It could also occur by physical access to a financial institution's
computer equipment. One critical aspect of a financial institution's
defences is encryption. If the encryption software used by the
financial institution fails to encrypt information properly, this
failure could significantly compromise system security. It may
also be very difficult to detect such a fault.
Unauthorised access to a communication can also occur while the
message is being transmitted through the Internet. This is a particular
danger for messages sent in plain text. Further there could be
complex jurisdictional issues involved because the interception
may occur outside Australia. There may also be complex technical
problems in trying to trace the interception.
The legal implications for banks of this form of Internet interception
will be discussed later in this paper. For the time being, it
is important to note that the interception may in certain circumstances
also constitute criminal activity under several different pieces
of legislation. Some examples of such legislation are outlined
(a) Telecommunications Interception Act 1979 (Commonwealth)
The Telecommunications Interception Act 1979 prohibits the interception
of a communication passing over a telecommunication system. There
are exceptions for interceptions by mistake or under warrants.
"Interception" consists of listening to or recording,
by any means, a communication in its passage over a telecommunication
system, without the knowledge of the person making the communication.
For these purposes, a telecommunication system is defined as the
system or combination of physical facilities through or over which
services can be provided. This legislation provides a remedy for
improper access to line based telecommunication systems, PABX's
and voicemail boxes. It would not apply to communications carried
by means of radio-communications.
(b) Telecommunications Act 1991 (Commonwealth)
The Telecommunications Act imposes a number of prohibitions on
carrier employees and service providers disclosing or using contents
of communications. There are some specific exceptions.
(c) Crimes Act 1914 (Commonwealth)
The Crimes Act of the Commonwealth creates a number of offences
relating to telecommunication services. It is an offence to knowingly
cause a communication in the course of telecommunications carriage
to be received by a person or telecommunications service other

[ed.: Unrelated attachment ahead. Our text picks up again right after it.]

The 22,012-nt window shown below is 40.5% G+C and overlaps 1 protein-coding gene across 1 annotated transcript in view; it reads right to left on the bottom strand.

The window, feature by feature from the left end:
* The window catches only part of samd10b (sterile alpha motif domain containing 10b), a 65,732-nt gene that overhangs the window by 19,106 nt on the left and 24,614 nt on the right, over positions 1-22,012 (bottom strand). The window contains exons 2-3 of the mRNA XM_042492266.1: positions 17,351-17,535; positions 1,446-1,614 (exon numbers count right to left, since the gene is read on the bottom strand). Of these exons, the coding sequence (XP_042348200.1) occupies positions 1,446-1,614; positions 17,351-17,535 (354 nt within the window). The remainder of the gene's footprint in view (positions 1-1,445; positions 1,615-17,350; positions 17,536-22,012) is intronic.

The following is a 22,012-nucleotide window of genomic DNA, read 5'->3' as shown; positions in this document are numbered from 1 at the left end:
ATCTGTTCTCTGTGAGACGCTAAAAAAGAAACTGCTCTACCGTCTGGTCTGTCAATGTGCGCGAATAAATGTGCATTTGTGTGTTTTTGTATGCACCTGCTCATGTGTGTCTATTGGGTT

than the person or service to whom it is directed; or
to tamper or interfere with a facility belonging to a carrier
(here it is sufficient to prove that there has been a use of the
carrier's facilities for an irregular purpose).
There are other provisions which relate to equipment used for
unlawful purposes (in particular, unauthorised call switching
and interception devices), and the connection of such equipment
to a telecommunications network with the intention of committing
an offence. The Act prohibits the manufacture, sale or possession
of devices of this kind.
There is also a prohibition on any unauthorised access to a computer
system, where the access is facilitated by means of a service
provided by the Commonwealth or any carrier. If the unlawful access
to data was obtained with the intent to defraud any person, or
the access related to particularly sensitive data, the penalty
increases. It is also an offence to use a telecommunications facility
operated or provided by the Commonwealth or by a carrier, to intentionally
interfere with data, the unlawful use of a computer, or to impede
access to or impair the usefulness or the effectiveness of data
stored in a computer.
In addition, there is some state-based legislation which attempts
to deal with "computer crimes".
Another possibility is that unauthorised access is obtained through
a security breach in the machine of an Internet Service Provider.
As between an ISP and the ISP's client, whether such a breach
would be the responsibility of the ISP could depend on the contractual
arrangement in place between the ISP and its client but such a
contractual relationship will not necessarily exist between a
financial institution and those ISPs who may be involved in the
transmission of an Internet communication. To minimise the risk
to banks of direct liability to their customers and merchants,
it is important for the financial institution to receive a written
acknowledgment from each customer and merchant, stating that Internet
transactions, particularly when sent without encryption, are inherently
In addition to possible contractual remedies there may be a number
of other civil causes of action where the security of an Internet
banking transaction is breached. These might include any one or
more of the following:
Each of these causes of action may provide a potential remedy